On Wednesday morning, as a dozen Urbana Middle School eighth-graders prepared to enter school, most wore baggy yellow T-shirts that read in marker: “I am more than just a distraction.”I was told about this by a colleague whose daughter is involved. Her complaint was that it is all but impossible to buy clothes that conform to the code, viz., she once tried to reject as too short a pair of shorts her daughter had picked out, but her daughter showed her that there were no longer shorts to be had anywhere in the Mall. She was also pissed because this same principal said that the girls only had to wear the yellow shirt "until their mothers bring them something more appropriate," a trick for a woman like her with a job in downtown DC.
They were among students in two Frederick County Public Schools who claim their respective schools’ dress codes unfairly target girls and promote a culture of shaming them.
School district administration said the dress codes, which individual principals have wide latitude to determine in their respective schools, are in place to ensure a safe, nurturing learning environment, free of distractions.
Urbana Middle welcomed a new principal this year, Peter Daddone from Montgomery County Public Schools. Girls at the school, interviewed on Wednesday, said Daddone has taken an authoritarian approach with enforcing the dress code, making them wear ill-fitting yellow T-shirts to cover up dress code violations.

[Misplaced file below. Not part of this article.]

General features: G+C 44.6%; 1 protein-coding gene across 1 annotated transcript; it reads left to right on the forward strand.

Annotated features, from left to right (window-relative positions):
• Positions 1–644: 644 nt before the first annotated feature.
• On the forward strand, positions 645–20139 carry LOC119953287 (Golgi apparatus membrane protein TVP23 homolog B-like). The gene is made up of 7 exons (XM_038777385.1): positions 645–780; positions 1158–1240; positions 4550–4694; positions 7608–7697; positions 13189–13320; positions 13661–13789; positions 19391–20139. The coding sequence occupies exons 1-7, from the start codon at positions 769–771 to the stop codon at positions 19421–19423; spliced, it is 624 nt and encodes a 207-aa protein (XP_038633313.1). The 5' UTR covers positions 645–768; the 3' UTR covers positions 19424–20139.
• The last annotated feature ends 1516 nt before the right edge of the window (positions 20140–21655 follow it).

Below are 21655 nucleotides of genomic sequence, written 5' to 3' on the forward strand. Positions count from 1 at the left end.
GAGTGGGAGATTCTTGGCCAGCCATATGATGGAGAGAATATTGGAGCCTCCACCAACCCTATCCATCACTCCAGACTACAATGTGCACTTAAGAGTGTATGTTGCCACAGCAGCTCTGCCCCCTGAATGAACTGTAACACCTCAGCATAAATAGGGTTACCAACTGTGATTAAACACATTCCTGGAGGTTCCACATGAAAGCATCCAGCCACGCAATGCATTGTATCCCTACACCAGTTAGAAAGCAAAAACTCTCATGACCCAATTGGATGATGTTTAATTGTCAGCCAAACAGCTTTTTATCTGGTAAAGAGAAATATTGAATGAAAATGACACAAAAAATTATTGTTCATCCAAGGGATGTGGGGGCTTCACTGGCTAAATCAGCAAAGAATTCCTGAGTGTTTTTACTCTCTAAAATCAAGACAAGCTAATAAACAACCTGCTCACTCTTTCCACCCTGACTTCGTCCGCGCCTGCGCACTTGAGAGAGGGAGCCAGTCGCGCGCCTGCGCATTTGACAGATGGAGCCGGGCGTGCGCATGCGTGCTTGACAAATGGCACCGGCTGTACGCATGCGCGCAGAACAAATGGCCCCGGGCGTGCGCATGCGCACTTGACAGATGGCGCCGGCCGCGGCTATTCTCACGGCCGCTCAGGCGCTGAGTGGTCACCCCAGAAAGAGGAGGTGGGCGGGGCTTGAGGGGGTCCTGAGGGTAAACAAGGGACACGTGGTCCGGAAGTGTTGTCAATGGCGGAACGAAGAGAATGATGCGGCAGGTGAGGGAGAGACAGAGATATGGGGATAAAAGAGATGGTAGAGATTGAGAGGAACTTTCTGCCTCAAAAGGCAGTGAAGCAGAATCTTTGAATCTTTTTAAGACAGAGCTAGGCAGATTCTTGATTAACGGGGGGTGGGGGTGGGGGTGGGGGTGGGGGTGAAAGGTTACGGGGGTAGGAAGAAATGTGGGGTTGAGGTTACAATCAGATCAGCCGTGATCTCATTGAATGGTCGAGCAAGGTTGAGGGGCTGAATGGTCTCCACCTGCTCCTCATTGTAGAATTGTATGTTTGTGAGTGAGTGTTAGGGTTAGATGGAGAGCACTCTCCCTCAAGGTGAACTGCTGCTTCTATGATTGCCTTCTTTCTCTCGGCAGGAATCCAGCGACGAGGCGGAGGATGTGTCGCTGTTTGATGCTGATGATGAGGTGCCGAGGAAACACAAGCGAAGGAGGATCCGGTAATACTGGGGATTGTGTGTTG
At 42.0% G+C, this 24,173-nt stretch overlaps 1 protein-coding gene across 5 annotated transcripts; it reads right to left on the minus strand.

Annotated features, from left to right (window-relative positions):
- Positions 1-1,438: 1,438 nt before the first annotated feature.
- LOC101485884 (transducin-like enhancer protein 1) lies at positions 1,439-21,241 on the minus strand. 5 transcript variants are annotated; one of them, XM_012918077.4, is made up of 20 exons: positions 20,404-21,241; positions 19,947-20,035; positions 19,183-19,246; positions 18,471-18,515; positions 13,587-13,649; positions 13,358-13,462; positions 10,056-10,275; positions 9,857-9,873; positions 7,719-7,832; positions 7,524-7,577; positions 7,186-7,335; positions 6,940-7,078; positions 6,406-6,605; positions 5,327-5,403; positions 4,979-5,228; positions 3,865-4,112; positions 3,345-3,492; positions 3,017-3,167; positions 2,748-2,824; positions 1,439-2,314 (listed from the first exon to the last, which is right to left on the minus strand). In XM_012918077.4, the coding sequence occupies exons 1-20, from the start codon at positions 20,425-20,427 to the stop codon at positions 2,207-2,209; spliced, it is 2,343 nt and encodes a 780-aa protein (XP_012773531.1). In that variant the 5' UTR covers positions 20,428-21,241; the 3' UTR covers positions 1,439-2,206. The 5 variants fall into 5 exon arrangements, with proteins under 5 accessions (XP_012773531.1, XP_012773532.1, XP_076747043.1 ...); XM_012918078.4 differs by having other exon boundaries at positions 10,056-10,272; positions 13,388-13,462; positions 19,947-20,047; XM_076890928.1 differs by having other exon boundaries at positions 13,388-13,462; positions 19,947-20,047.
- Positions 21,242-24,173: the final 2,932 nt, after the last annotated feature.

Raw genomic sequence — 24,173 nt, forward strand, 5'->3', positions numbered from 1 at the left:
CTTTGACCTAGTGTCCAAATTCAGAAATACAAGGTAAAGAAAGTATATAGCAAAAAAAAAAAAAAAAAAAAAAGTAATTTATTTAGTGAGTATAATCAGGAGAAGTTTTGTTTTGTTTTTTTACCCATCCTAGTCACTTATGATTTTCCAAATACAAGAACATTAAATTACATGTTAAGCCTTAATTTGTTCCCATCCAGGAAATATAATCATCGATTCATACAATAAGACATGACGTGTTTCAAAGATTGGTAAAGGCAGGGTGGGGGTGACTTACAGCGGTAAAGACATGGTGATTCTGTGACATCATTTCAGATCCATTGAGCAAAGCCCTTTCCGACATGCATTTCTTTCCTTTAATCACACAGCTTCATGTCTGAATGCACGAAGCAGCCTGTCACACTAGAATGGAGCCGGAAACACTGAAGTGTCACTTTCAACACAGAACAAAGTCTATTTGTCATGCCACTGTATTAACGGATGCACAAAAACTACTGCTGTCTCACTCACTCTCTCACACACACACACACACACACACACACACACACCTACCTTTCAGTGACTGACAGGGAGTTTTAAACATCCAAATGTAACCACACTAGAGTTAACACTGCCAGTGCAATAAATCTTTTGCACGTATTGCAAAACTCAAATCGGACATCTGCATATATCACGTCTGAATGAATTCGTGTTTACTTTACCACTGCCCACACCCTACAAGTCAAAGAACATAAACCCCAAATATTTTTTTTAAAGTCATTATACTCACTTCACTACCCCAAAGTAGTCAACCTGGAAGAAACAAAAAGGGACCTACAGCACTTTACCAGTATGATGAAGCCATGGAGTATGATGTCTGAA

Dress code infractions have been turned into a verb by students and parents — students are “dress-coded” when they violate the policy.
District spokesman Michael Doerrer said the yellow T-shirts are not a punishment, and merely a way for each student to return to class until a parent can bring an appropriate outfit to school.
“It’s not a scarlet letter,” Doerrer said.
Students at Urbana Middle, however, disagree. . . . Students started “rebelling” on Monday, in part because they felt humiliated by the yellow shirts, eighth-grader Abby Carioti said. That day, when students infringed on the dress code and were given the shirts, the entire cafeteria cheered when they walked back in.
“They’re telling us it’s our responsibility to not be distracting, when it should be their responsibility,” Carioti said of the administrators.
I love it that it was actually the school spokesman who made the analogy between the yellow shirts and the scarlet letter. Bit of a guilty conscience there, perhaps?